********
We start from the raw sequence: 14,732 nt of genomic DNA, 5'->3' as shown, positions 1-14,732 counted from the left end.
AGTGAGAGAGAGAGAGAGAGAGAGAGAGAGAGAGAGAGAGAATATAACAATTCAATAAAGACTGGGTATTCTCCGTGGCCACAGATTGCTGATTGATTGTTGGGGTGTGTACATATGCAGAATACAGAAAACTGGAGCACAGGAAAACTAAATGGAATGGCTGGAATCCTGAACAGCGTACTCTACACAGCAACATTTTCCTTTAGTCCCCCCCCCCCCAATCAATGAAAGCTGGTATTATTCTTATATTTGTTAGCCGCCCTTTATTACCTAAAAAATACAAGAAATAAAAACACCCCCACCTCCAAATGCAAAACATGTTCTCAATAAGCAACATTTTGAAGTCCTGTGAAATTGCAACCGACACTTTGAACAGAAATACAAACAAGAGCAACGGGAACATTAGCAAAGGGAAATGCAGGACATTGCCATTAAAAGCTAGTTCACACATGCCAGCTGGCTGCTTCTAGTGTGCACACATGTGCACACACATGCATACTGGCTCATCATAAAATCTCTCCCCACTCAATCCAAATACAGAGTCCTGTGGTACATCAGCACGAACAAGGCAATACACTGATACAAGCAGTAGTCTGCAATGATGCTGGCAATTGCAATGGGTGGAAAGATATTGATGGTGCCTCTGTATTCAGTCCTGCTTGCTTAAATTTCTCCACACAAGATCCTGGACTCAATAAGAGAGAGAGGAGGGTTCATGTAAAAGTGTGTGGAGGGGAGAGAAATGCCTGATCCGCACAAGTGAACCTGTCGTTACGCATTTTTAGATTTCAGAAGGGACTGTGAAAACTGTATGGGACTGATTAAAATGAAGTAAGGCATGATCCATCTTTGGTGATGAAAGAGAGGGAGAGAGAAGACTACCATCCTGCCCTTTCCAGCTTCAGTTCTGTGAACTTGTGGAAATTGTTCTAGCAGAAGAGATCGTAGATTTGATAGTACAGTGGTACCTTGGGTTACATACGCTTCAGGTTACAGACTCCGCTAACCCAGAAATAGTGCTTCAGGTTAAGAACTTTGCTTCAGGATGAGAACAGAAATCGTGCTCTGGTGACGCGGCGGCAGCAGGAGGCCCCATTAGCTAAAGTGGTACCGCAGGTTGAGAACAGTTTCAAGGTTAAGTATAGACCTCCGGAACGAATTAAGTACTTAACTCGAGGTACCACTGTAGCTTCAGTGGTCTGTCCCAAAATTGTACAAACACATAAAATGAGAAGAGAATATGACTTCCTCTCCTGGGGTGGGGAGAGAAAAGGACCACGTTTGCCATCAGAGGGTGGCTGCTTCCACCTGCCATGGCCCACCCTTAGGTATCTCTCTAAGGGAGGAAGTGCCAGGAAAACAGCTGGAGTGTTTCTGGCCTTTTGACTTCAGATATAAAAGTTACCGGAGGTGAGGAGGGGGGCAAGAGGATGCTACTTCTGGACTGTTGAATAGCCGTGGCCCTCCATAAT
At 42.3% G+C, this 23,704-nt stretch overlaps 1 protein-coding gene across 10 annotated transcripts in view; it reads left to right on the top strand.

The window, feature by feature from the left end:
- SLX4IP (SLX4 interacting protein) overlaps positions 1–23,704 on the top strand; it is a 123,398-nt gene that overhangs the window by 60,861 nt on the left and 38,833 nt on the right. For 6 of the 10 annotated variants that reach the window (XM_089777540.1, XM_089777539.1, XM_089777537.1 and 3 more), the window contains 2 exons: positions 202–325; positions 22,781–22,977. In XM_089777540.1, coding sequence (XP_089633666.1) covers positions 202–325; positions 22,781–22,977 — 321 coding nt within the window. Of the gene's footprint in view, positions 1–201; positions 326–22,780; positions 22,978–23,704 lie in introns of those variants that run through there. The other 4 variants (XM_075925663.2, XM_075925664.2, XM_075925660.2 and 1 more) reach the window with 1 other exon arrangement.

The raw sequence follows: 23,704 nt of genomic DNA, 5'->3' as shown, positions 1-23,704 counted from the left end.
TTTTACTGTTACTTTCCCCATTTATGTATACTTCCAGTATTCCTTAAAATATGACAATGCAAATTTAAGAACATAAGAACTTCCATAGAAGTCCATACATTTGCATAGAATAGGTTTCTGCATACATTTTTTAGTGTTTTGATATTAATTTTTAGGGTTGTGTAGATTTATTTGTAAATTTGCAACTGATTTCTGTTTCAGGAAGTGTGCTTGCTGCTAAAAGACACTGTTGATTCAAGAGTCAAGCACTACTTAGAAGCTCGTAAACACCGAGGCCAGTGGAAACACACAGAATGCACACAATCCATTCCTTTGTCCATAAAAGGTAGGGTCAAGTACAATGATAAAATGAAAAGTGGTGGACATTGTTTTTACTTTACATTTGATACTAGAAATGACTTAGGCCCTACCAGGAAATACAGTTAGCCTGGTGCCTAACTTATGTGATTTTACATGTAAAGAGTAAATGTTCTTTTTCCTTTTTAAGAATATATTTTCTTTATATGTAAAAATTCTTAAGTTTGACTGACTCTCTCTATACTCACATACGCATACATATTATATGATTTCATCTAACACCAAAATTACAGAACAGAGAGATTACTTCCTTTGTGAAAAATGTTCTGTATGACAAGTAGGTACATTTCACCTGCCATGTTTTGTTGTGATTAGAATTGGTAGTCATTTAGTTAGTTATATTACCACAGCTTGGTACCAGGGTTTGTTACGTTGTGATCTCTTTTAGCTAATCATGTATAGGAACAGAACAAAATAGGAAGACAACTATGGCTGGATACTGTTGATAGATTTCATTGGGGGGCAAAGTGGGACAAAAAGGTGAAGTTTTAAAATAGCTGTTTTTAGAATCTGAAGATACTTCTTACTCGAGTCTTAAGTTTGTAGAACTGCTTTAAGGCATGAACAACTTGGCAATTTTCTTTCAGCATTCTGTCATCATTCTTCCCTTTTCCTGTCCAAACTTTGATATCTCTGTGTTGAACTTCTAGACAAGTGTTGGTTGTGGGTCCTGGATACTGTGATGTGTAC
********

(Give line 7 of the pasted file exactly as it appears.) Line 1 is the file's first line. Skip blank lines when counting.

TTTTACTGTTACTTTCCCCATTTATGTATACTTCCAGTATTCCTTAAAATATGACAATGCAAATTTAAGAACATAAGAACTTCCATAGAAGTCCATACATTTGCATAGAATAGGTTTCTGCATACATTTTTTAGTGTTTTGATATTAATTTTTAGGGTTGTGTAGATTTATTTGTAAATTTGCAACTGATTTCTGTTTCAGGAAGTGTGCTTGCTGCTAAAAGACACTGTTGATTCAAGAGTCAAGCACTACTTAGAAGCTCGTAAACACCGAGGCCAGTGGAAACACACAGAATGCACACAATCCATTCCTTTGTCCATAAAAGGTAGGGTCAAGTACAATGATAAAATGAAAAGTGGTGGACATTGTTTTTACTTTACATTTGATACTAGAAATGACTTAGGCCCTACCAGGAAATACAGTTAGCCTGGTGCCTAACTTATGTGATTTTACATGTAAAGAGTAAATGTTCTTTTTCCTTTTTAAGAATATATTTTCTTTATATGTAAAAATTCTTAAGTTTGACTGACTCTCTCTATACTCACATACGCATACATATTATATGATTTCATCTAACACCAAAATTACAGAACAGAGAGATTACTTCCTTTGTGAAAAATGTTCTGTATGACAAGTAGGTACATTTCACCTGCCATGTTTTGTTGTGATTAGAATTGGTAGTCATTTAGTTAGTTATATTACCACAGCTTGGTACCAGGGTTTGTTACGTTGTGATCTCTTTTAGCTAATCATGTATAGGAACAGAACAAAATAGGAAGACAACTATGGCTGGATACTGTTGATAGATTTCATTGGGGGGCAAAGTGGGACAAAAAGGTGAAGTTTTAAAATAGCTGTTTTTAGAATCTGAAGATACTTCTTACTCGAGTCTTAAGTTTGTAGAACTGCTTTAAGGCATGAACAACTTGGCAATTTTCTTTCAGCATTCTGTCATCATTCTTCCCTTTTCCTGTCCAAACTTTGATATCTCTGTGTTGAACTTCTAGACAAGTGTTGGTTGTGGGTCCTGGATACTGTGATGTGTAC